> Date: Sun, 6 Dec 2015 09:03:11 -0800
> To: james.d.gifford at gmail.com; ilds at lists.uvic.ca
> CC: bredwine1968 at earthlink.net
> Subject: Re: [ilds] Remembering Lawrence Durrell,	Predictor of our Postmodern World_By Peter Pomerantsev 6/25/2012
> 
> It’s probably hard for us in the 21st century to appreciate, but the Brits in India—the “Anglo-Indians” or the “Anglo-Irish” (if correct)—were often big racists.  The historian Niall Ferguson (a Scot educated at Oxford [DPhil]) has written about this in Empire (2002).  He describes how the Brits in the 19th century and early 20th, as a rule, believed in the superiority of the Anglo-Saxon race and its “God-given right” to rule the world under the auspices of the “British Empire.”  Ferguson, however, sharply distinguishes between the British Civil Service in India (relatively few in number, perhaps a thousand) and the British missionary and mercantile class (the great majority of the colonials).  The former (usually recruited from Oxbridge) he admires for its rigorous requirements of service (e.g., a knowledge of Hindi was necessary) and its respect for Indian culture.  The latter he abhors for its attempts to convert, reform, and exploit “the heathen.”  Given this pervasive culture among the Anglo-Indians, it’s quite remarkable that Lawrence Durrell identified with and honored the land of his birth.  I would add that Edward W. Said does not make any such distinction in his Orientalism (1978) and lumps Western attitudes under the latter class.
> 
> Bruce
> 
> 
> 
> 
> 
> On Dec 5, 2015, at 3:02 PM, James Gifford <james.d.gifford at gmail.com <mailto:james.d.gifford at gmail.com>> wrote:
> 
> Thanks for pointing us back to this article, Sumantra.  I don't know if it was discussed on the listserv before, but Charles Sligh and I noted at some point (perhaps in Louisville, maybe by phone) that one or the other of us must have looked absolutely awful at the centenary...  We were in the same room he describes as "Of the sad sprinkle of attendees I am only one of two people under 60."
> 
> In any case, his and your point about Durrell's Indian childhood and displacement to England is, I think, vital.  If you haven't a copy of /Pied Piper of Lovers/, my introduction to it is available online through the MLA Commons and outlines some of this:
> 
> http://dx.doi.org/10.17613/M6QS3Q <http://dx.doi.org/10.17613/M6QS3Q>
> 
> https://commons.mla.org/deposits/download/mla:376/CONTENT/pied_sample_2008.pdf/
> 
> One of the peculiarities I point to is the expression of colonial privilege in the novel -- the expected descriptions of Indians as childish or animalistic occur.  However, they're voiced by the adults while the child, Durrell's alter ego in the novel, retreats from them to seek out meaningful contact with Indians.  That's not so much to "rescue" Durrell from the realities of his colonial position but rather to note the importance of the difference from, say, Kipling or comparisons to Scott or Kaye.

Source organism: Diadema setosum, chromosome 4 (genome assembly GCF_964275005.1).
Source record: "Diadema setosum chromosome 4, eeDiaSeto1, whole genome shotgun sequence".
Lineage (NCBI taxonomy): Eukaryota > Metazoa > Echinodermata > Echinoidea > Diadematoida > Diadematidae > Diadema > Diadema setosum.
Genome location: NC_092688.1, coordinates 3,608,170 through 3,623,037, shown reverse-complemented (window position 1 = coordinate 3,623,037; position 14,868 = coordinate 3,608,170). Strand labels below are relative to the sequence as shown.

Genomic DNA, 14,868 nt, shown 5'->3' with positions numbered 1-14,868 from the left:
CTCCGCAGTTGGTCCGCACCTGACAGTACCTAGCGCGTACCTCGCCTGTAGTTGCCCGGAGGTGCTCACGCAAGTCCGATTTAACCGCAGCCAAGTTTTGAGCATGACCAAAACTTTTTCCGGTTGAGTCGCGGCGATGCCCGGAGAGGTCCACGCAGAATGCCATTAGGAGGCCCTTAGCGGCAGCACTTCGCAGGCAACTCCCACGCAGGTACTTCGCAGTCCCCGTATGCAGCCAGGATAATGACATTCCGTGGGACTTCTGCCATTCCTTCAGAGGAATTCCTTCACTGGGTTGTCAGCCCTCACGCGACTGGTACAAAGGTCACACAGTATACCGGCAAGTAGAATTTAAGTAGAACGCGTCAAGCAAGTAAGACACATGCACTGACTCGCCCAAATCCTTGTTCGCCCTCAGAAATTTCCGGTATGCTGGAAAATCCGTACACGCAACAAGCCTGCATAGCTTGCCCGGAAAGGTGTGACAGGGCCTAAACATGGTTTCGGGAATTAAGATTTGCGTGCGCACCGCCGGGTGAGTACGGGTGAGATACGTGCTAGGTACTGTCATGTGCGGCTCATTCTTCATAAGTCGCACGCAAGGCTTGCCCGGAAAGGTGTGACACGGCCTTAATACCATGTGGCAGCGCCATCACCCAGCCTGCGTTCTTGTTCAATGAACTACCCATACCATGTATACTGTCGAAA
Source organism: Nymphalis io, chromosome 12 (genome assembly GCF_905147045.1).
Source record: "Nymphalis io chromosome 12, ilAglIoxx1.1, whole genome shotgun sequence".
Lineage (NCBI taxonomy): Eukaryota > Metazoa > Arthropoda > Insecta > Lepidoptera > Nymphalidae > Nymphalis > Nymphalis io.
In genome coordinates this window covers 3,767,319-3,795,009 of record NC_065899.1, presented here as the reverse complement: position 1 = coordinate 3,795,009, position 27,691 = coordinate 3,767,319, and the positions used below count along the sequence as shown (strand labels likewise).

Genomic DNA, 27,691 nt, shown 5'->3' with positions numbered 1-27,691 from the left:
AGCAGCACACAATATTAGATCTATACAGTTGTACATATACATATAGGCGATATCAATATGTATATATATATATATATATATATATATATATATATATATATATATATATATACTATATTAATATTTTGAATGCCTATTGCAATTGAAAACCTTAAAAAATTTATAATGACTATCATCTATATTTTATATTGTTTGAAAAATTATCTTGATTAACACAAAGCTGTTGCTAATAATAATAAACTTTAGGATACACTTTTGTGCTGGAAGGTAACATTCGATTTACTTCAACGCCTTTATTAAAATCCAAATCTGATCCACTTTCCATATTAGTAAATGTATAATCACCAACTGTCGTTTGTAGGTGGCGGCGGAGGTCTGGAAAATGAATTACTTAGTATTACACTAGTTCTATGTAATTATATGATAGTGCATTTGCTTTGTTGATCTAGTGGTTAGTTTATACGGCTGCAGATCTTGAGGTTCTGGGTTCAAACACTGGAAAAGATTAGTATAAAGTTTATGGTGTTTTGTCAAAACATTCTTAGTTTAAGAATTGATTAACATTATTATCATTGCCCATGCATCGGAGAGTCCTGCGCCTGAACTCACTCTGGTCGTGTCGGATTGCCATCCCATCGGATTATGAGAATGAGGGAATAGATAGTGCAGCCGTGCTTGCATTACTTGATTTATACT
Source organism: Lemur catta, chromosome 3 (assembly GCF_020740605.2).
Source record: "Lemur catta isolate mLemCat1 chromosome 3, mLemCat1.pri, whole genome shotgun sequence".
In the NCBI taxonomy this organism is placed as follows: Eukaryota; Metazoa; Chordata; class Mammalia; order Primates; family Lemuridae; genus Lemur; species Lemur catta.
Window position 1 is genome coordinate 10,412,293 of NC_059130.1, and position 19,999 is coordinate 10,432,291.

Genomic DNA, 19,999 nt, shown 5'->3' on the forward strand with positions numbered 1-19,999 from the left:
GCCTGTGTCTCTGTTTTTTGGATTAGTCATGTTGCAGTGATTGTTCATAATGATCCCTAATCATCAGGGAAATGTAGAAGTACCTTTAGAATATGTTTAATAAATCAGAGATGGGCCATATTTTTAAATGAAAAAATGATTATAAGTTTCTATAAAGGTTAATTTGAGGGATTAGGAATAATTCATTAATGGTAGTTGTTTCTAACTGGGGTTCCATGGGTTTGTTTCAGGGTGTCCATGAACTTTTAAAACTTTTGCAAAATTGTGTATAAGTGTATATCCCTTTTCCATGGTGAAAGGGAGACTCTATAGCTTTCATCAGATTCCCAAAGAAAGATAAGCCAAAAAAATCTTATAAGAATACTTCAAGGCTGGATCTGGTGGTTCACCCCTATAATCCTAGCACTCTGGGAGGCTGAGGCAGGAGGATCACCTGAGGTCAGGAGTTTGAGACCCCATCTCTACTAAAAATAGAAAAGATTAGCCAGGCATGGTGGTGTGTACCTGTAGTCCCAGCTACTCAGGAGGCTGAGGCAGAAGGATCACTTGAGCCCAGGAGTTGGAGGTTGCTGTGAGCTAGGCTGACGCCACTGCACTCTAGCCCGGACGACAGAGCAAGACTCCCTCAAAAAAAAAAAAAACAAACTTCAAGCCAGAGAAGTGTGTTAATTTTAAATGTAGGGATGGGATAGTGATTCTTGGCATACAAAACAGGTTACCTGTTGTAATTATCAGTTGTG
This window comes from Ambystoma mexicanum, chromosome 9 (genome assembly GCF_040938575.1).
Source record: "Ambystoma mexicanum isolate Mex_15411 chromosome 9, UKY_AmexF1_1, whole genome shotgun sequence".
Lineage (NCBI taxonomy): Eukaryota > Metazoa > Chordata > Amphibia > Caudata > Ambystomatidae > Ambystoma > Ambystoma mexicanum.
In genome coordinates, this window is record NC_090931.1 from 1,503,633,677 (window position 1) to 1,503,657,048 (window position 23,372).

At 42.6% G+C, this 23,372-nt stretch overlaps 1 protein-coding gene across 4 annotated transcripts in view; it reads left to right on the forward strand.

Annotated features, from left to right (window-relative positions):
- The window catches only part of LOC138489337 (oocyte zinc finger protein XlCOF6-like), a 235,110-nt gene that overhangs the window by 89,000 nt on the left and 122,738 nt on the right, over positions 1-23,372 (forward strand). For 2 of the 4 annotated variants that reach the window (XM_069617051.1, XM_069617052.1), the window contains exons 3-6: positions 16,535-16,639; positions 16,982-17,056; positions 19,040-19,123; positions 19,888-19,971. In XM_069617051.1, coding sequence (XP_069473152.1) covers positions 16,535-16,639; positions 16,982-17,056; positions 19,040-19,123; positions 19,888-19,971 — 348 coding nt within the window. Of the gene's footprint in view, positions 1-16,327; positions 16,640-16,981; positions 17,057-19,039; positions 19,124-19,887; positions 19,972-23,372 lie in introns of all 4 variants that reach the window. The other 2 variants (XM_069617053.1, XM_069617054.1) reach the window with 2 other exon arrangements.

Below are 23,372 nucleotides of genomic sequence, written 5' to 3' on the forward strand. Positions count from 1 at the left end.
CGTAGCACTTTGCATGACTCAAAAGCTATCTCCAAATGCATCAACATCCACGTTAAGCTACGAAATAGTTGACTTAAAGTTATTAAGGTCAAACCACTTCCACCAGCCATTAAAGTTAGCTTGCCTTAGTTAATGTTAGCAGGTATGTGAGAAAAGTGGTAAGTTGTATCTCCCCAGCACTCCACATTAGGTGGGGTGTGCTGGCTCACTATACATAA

> 
> There's a key scene in the novel in which Walsh returns to England and, on the ship, finds himself unable to engage with the English while also unable to talk with and Indian girl of his own age.  That dual estrangement is, I'd argue, central to all his subsequent works.
> 
> All best,
> James
> 
> On 2015-12-05 12:14 AM, Sumantra Nag wrote:
> http://www.newsweek.com/remembering-lawrence-durrell-predictor-our-postmodern-world-65077
> 
> ‘Durrell’s characters suffer as they try to negotiate their multiverse,
> twisting themselves painfully to reconcile the impossible and dying in
> the contortions. It’s a crisis Durrell went through himself, growing up
> a third-generation Anglo-Irish colonial in India.’
> 
> “I have an Indian heart and an English skin,” he said. “I realized this
> very late, when I was twenty-one, twenty-two. It created a sort of
> psychological crisis. I nearly had a nervous breakdown. I realized
> suddenly that I was not English really, I was not European. There was
> something going on underneath and I realized that it was the effect of
> India on my thinking.” (Quoting Lawrence Durrell)
> 
> I think part of the content here (written in an article at the time of
> Durrell’s centenary) advances the view that not just his relatively
> brief childhood in India until the age of about 12, but his inheritance
> as a third generation Anglo-Irish in India, influenced the way that he
> looked at the world.
> 
> Sumantra Nag
>